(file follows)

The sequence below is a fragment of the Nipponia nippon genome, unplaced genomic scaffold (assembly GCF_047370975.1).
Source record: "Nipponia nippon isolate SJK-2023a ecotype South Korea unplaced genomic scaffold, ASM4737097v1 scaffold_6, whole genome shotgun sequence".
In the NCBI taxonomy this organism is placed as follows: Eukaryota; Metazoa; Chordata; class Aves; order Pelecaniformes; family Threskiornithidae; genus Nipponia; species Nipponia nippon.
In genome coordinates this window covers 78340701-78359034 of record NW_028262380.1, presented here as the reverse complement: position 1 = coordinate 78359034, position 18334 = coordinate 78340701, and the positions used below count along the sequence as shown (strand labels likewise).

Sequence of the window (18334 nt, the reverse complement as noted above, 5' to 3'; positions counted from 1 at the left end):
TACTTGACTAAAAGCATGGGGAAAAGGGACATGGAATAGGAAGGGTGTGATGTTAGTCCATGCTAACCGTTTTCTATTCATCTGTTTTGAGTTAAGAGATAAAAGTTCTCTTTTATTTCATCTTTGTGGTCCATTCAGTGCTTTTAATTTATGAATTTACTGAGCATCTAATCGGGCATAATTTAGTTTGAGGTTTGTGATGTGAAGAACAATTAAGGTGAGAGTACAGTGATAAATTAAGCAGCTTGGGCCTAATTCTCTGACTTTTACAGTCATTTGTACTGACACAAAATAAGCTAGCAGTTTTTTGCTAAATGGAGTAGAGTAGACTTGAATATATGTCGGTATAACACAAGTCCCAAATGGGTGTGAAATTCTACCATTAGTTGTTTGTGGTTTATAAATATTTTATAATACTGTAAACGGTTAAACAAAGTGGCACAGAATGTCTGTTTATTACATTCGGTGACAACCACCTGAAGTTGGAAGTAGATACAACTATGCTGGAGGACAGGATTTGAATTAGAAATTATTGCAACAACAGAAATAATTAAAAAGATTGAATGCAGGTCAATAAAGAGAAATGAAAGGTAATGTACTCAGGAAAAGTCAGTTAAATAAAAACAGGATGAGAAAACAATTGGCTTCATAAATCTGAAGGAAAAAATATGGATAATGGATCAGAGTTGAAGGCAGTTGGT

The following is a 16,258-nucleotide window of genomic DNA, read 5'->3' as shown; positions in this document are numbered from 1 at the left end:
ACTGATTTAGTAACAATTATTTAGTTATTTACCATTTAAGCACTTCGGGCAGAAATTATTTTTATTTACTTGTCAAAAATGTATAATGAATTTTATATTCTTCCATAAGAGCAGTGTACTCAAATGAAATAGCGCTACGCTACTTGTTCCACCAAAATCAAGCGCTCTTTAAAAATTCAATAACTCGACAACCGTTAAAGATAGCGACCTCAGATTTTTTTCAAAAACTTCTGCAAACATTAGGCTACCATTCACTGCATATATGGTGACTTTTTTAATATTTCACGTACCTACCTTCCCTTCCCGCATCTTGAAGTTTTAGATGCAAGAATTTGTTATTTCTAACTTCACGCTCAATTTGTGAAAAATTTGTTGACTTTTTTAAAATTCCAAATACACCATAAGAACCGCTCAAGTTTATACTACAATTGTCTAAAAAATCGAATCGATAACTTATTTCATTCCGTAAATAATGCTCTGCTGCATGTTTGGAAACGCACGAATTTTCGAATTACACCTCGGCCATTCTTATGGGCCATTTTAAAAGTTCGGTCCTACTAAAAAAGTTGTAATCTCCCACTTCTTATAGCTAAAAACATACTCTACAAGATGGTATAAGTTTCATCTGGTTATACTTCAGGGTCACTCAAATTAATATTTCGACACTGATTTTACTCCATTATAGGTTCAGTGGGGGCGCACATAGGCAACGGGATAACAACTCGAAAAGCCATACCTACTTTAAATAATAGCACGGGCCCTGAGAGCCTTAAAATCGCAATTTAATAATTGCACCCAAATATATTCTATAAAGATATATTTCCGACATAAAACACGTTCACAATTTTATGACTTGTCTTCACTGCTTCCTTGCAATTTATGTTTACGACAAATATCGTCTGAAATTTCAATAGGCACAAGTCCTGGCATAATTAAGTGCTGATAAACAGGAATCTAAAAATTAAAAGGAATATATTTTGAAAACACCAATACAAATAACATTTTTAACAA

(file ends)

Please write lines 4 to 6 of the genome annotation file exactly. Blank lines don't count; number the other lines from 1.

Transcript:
In genome coordinates this window covers 78340701-78359034 of record NW_028262380.1, presented here as the reverse complement: position 1 = coordinate 78359034, position 18334 = coordinate 78340701, and the positions used below count along the sequence as shown (strand labels likewise).

Sequence of the window (18334 nt, the reverse complement as noted above, 5' to 3'; positions counted from 1 at the left end):
TACTTGACTAAAAGCATGGGGAAAAGGGACATGGAATAGGAAGGGTGTGATGTTAGTCCATGCTAACCGTTTTCTATTCATCTGTTTTGAGTTAAGAGATAAAAGTTCTCTTTTATTTCATCTTTGTGGTCCATTCAGTGCTTTTAATTTATGAATTTACTGAGCATCTAATCGGGCATAATTTAGTTTGAGGTTTGTGATGTGAAGAACAATTAAGGTGAGAGTACAGTGATAAATTAAGCAGCTTGGGCCTAATTCTCTGACTTTTACAGTCATTTGTACTGACACAAAATAAGCTAGCAGTTTTTTGCTAAATGGAGTAGAGTAGACTTGAATATATGTCGGTATAACACAAGTCCCAAATGGGTGTGAAATTCTACCATTAGTTGTTTGTGGTTTATAAATATTTTATAATACTGTAAACGGTTAAACAAAGTGGCACAGAATGTCTGTTTATTACATTCGGTGACAACCACCTGAAGTTGGAAGTAGATACAACTATGCTGGAGGACAGGATTTGAATTAGAAATTATTGCAACAACAGAAATAATTAAAAAGATTGAATGCAGGTCAATAAAGAGAAATGAAAGGTAATGTACTCAGGAAAAGTCAGTTAAATAAAAACAGGATGAGAAAACAATTGGCTTCATAAATCTGAAGGAAAAAATATGGATAATGGATCAGAGTTGAAGGCAGTTGGT